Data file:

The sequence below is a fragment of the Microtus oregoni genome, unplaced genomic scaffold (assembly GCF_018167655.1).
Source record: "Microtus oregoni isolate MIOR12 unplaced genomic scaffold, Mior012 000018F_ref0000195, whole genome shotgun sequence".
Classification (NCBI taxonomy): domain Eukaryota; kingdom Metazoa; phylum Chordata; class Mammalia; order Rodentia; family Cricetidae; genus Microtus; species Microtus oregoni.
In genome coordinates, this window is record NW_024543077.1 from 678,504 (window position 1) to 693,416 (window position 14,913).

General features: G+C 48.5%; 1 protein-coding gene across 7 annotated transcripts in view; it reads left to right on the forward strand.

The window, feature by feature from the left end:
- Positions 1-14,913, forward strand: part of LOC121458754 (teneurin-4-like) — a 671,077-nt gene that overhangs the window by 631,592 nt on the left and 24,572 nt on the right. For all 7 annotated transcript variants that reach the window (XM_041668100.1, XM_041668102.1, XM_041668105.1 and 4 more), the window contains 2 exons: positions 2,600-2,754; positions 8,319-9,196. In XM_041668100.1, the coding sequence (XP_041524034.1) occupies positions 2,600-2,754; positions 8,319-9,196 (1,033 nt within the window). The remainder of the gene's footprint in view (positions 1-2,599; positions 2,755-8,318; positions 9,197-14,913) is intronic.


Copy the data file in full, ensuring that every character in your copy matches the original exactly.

The sequence below is a fragment of the Microtus oregoni genome, unplaced genomic scaffold (assembly GCF_018167655.1).
Source record: "Microtus oregoni isolate MIOR12 unplaced genomic scaffold, Mior012 000018F_ref0000195, whole genome shotgun sequence".
Classification (NCBI taxonomy): domain Eukaryota; kingdom Metazoa; phylum Chordata; class Mammalia; order Rodentia; family Cricetidae; genus Microtus; species Microtus oregoni.
In genome coordinates, this window is record NW_024543077.1 from 678,504 (window position 1) to 693,416 (window position 14,913).

General features: G+C 48.5%; 1 protein-coding gene across 7 annotated transcripts in view; it reads left to right on the forward strand.

The window, feature by feature from the left end:
- Positions 1-14,913, forward strand: part of LOC121458754 (teneurin-4-like) — a 671,077-nt gene that overhangs the window by 631,592 nt on the left and 24,572 nt on the right. For all 7 annotated transcript variants that reach the window (XM_041668100.1, XM_041668102.1, XM_041668105.1 and 4 more), the window contains 2 exons: positions 2,600-2,754; positions 8,319-9,196. In XM_041668100.1, the coding sequence (XP_041524034.1) occupies positions 2,600-2,754; positions 8,319-9,196 (1,033 nt within the window). The remainder of the gene's footprint in view (positions 1-2,599; positions 2,755-8,318; positions 9,197-14,913) is intronic.